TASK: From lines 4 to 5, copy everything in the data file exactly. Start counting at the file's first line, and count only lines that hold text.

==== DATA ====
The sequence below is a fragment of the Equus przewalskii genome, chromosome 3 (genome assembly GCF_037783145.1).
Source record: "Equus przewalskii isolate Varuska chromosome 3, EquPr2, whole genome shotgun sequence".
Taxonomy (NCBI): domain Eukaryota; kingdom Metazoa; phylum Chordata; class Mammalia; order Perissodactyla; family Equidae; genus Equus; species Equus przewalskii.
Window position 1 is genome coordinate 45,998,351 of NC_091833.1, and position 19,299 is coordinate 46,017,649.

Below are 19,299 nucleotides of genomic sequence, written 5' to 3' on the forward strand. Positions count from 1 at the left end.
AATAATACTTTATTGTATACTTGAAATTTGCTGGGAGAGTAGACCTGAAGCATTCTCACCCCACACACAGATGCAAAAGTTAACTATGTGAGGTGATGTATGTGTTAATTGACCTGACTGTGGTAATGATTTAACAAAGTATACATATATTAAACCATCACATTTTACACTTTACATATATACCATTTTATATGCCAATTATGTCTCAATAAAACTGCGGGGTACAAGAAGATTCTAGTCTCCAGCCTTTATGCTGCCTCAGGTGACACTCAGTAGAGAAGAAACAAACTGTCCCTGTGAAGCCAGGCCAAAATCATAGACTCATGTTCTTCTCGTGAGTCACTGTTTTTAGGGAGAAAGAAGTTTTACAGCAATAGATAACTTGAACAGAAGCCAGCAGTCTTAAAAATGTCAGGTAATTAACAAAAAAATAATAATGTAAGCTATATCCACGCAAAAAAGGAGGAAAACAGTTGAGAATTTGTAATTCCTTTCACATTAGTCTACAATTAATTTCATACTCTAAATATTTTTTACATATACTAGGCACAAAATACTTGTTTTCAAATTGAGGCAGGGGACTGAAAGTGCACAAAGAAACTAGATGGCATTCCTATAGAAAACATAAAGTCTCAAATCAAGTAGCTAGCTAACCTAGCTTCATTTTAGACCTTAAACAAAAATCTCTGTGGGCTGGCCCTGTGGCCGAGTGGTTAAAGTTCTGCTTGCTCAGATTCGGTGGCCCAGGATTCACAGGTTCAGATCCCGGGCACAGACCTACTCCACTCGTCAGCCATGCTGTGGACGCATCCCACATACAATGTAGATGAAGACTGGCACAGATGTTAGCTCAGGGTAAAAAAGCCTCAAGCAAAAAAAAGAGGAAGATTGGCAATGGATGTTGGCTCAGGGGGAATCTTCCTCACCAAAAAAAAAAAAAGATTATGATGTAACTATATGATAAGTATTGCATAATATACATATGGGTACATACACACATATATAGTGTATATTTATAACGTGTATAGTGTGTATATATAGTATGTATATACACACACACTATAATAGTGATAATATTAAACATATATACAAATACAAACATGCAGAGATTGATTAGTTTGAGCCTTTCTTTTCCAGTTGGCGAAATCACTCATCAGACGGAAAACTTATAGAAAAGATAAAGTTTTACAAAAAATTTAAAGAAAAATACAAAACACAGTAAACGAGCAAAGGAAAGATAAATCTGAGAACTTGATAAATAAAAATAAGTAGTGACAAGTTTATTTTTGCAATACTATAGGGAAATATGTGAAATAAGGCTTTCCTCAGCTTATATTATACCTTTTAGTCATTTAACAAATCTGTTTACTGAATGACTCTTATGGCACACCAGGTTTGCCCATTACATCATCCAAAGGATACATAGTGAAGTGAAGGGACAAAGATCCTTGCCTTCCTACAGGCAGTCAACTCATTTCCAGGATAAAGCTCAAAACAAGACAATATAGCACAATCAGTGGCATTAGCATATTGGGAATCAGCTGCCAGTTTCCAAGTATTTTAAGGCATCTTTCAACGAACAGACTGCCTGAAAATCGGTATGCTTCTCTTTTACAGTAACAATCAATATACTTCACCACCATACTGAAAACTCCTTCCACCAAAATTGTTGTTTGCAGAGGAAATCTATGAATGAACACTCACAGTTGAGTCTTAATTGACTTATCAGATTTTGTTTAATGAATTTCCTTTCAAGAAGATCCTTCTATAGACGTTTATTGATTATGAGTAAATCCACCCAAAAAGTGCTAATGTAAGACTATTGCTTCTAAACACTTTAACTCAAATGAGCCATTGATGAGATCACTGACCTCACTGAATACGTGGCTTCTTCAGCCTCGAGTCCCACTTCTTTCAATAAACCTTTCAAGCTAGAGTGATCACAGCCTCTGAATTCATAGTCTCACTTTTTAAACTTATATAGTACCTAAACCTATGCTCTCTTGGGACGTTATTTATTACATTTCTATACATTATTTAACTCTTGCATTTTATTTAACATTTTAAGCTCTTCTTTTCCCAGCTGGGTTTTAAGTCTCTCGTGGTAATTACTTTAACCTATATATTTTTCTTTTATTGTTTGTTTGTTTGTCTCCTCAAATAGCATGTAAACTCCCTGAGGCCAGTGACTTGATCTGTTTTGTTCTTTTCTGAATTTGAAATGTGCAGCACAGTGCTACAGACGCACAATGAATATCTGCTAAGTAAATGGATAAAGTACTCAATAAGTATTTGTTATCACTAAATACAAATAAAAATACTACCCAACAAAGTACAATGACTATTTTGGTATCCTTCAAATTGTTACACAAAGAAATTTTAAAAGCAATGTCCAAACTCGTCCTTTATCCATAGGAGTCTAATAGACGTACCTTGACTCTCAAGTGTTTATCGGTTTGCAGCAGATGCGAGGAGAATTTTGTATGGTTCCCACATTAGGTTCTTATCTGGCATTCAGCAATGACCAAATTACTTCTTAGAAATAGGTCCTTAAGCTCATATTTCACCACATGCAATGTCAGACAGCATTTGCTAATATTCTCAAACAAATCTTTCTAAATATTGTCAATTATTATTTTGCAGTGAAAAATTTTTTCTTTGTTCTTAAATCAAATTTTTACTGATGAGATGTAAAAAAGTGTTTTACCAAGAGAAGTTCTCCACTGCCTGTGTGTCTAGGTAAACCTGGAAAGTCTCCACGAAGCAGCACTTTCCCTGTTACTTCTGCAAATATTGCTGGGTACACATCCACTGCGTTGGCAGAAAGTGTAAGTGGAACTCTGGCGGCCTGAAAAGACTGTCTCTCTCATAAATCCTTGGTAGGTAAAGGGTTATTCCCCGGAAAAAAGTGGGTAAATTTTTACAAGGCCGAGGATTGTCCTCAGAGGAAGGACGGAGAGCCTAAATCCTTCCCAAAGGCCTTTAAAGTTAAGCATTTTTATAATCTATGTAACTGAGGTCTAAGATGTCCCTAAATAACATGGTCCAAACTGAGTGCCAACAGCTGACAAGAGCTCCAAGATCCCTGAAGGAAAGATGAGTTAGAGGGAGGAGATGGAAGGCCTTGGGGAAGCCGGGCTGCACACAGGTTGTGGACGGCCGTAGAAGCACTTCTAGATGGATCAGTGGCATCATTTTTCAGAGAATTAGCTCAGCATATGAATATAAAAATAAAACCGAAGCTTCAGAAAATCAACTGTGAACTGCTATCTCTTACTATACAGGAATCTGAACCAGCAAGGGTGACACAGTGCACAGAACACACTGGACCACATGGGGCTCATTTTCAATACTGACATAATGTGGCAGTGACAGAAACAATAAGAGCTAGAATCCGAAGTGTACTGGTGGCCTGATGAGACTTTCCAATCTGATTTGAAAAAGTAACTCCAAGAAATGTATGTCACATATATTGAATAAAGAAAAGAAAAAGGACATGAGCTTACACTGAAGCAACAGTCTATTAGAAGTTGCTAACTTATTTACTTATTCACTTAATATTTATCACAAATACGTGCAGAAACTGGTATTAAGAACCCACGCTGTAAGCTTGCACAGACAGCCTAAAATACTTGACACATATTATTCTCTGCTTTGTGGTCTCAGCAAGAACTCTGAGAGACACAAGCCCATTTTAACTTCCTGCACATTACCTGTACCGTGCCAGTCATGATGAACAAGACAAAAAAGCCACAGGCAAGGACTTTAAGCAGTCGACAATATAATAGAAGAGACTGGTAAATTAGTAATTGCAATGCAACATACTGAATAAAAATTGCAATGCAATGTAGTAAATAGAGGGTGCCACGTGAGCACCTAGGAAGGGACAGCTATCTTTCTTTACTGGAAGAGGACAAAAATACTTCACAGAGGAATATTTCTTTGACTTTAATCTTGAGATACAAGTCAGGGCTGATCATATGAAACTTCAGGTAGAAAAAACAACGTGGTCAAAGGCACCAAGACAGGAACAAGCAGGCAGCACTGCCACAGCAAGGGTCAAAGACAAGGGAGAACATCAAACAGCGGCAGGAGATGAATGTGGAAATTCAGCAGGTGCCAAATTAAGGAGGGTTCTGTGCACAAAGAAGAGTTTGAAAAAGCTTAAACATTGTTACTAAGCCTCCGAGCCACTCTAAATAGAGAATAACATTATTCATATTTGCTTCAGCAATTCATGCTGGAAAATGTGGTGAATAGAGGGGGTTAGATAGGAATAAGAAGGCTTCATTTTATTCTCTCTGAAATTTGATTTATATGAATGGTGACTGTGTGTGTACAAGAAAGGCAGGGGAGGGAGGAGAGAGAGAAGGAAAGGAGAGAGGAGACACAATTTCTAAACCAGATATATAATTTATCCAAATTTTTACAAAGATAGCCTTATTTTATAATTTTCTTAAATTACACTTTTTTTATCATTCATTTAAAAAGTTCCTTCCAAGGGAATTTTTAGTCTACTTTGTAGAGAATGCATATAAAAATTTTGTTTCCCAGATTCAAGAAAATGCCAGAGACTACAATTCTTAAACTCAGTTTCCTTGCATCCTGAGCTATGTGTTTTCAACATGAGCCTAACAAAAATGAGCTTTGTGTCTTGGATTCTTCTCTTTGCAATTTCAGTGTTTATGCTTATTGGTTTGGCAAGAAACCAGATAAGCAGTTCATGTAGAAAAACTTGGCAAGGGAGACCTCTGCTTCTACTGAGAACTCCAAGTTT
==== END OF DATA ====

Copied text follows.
Window position 1 is genome coordinate 45,998,351 of NC_091833.1, and position 19,299 is coordinate 46,017,649.

Below are 19,299 nucleotides of genomic sequence, written 5' to 3' on the forward strand. Positions count from 1 at the left end.